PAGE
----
Wayne State’s Board of Governors approved a 2.9 percent tuition increase during their special meeting on June 8. This increase continues a seven-year pattern of tuition increases.
This brings the cost of each undergraduate credit hour to $10.84 or less, according to a BOG press release.
The BOG approved a general operating budget of $655 million for fiscal year 2019 — mainly comprising of $202 million in state appropriations and $404.5 million in tuition and fees.
The 2019 fiscal year budget also includes $79.4 million in WSU’s annual institutionally funded financial aid — a 7.1 percent increase from last year, and a 200 percent increase over the past decade, according to the press release.
"Although it never feels good to raise tuition, I’m pleased we were able to limit the increase because our students feel the effects of any increase, big or small," said BOG Chair Sandy Hughes O'Brien. "It’s our job as a Board to help make the cost of attendance as affordable and accessible as possible for all students. That’s why we’re excited about our new financial aid programs. This budget will allow us to sustain the excellence of [WSU] and continue to increase the value of a [WSU] degree.”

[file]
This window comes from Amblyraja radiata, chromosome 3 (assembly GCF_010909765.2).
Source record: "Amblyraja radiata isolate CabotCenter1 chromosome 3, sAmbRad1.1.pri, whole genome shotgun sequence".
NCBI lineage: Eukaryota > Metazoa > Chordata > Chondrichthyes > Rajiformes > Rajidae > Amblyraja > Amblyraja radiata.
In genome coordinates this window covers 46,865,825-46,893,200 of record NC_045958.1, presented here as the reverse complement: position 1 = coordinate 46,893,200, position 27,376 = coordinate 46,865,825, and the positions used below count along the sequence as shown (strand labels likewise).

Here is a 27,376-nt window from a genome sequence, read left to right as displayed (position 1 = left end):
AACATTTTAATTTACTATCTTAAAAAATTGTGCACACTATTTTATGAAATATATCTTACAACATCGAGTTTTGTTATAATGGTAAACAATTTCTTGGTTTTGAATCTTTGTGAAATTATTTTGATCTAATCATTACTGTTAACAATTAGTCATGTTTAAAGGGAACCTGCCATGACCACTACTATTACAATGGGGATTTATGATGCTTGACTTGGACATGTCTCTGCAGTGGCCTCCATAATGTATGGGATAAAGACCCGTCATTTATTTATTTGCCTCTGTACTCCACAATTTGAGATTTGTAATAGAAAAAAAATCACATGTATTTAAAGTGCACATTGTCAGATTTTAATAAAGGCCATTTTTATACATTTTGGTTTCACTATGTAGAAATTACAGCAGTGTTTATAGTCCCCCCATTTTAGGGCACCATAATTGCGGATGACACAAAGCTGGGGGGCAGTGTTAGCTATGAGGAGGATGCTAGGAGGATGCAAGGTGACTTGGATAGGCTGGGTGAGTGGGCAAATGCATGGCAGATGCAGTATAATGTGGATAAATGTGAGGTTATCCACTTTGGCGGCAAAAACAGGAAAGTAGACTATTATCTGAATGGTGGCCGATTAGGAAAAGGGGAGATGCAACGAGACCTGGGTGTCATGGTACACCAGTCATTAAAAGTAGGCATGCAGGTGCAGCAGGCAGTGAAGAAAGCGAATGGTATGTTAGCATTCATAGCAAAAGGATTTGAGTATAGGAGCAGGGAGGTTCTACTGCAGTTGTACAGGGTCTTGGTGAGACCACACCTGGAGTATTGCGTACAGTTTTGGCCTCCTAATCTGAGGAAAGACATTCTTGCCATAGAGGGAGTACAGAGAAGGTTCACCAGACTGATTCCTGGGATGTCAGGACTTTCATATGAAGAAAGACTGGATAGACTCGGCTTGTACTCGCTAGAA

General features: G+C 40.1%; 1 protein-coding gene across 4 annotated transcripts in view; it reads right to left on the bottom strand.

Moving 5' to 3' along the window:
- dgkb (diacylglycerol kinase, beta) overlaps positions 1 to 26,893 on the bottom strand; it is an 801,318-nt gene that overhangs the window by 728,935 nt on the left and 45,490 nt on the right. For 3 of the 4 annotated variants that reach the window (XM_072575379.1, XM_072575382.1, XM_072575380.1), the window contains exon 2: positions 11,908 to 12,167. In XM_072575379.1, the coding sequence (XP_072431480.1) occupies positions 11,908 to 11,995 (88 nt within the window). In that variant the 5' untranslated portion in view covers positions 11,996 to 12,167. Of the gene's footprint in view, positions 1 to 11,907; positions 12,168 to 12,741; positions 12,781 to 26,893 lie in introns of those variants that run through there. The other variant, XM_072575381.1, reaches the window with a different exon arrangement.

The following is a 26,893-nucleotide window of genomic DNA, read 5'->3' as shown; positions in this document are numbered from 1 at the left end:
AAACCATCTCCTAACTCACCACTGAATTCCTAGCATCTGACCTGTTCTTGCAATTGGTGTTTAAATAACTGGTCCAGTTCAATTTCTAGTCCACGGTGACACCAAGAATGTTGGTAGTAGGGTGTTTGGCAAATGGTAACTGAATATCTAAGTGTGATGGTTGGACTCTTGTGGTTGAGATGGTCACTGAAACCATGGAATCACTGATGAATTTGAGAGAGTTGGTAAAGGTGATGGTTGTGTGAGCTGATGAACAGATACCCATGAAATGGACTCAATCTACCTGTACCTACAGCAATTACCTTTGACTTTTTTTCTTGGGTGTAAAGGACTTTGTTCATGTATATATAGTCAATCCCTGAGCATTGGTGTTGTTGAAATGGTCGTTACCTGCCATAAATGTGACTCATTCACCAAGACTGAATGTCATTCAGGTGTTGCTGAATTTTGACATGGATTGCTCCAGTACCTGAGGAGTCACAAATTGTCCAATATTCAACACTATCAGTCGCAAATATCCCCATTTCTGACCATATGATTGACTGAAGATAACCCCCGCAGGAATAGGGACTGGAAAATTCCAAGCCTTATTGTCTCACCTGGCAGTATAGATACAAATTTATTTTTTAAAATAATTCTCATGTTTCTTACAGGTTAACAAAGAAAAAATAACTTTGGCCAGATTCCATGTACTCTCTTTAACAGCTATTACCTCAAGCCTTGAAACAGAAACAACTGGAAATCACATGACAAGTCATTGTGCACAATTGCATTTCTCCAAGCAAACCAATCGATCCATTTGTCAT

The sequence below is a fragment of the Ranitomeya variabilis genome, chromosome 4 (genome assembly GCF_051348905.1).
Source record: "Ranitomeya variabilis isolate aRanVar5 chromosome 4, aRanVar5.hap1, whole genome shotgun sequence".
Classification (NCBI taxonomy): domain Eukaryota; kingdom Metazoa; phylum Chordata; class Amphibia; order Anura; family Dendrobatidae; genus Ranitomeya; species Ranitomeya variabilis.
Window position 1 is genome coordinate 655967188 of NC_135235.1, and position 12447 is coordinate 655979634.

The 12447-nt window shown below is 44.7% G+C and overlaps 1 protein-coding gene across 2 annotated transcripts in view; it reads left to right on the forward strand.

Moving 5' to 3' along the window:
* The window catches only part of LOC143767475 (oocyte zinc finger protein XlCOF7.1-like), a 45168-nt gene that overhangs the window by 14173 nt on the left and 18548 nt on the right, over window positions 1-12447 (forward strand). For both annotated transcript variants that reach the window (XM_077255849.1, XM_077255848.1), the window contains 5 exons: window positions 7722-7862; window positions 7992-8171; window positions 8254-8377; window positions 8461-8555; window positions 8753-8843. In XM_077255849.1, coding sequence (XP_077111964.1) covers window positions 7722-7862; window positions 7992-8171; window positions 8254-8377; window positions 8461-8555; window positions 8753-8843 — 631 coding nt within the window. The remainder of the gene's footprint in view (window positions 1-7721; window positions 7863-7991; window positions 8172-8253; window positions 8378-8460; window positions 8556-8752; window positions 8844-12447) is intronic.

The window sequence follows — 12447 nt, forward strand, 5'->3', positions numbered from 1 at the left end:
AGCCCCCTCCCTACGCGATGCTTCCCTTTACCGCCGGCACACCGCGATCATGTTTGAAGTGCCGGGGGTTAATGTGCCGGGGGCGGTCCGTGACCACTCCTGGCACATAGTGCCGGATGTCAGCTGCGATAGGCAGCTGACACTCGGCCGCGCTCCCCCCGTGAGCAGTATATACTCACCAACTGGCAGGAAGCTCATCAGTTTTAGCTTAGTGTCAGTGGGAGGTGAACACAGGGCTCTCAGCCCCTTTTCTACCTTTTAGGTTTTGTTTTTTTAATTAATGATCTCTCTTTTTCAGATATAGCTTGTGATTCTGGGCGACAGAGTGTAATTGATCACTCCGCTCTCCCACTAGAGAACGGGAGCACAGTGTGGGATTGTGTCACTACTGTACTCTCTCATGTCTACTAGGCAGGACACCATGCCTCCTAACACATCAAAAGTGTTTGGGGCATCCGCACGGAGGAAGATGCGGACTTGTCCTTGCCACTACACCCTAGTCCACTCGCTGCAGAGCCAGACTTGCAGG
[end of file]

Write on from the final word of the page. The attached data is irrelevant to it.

Jeff Bolton, the senior director of the Office of University Budget, said they were excited to implement a budget that included a tuition increase “pretty far below” the state’s 3.8 percent tuition restraint.
“We continue to strive for transparency in our budget,” Bolton said. “When tuition is increased and our students are asked to pay more, we want them to know where their tuition dollars are being spent and that they are being spent responsibly.”
Victoria Szuminski, a senior biology student, is among the 14 percent of WSU students whose tuition is fully funded through financial aid. Despite this, she said tuition is a huge burden for students.
“It is what it is, you have to go to college,” Szuminski said. “They should compromise for what they’re increasing because we have no control over it.”
Ali Alzady, also a senior biology student, said the increase shows WSU is trying to remain competitive with the University of Michigan and Michigan State University.
“[WSU] is improving their structure and their curricular, and they’re going to require more money, and in order to squeeze that money they’re going to have to increase tuition rates,” Alzady said. “It was going to be inevitable that tuition rates were going to go up, I could have told you in 2012 that tuition was going to go up.”
The BOG will hold its next meeting on June 22.
Miriam Marini is editor-in-chief of The South End. She can be reached at firstname.lastname@example.org.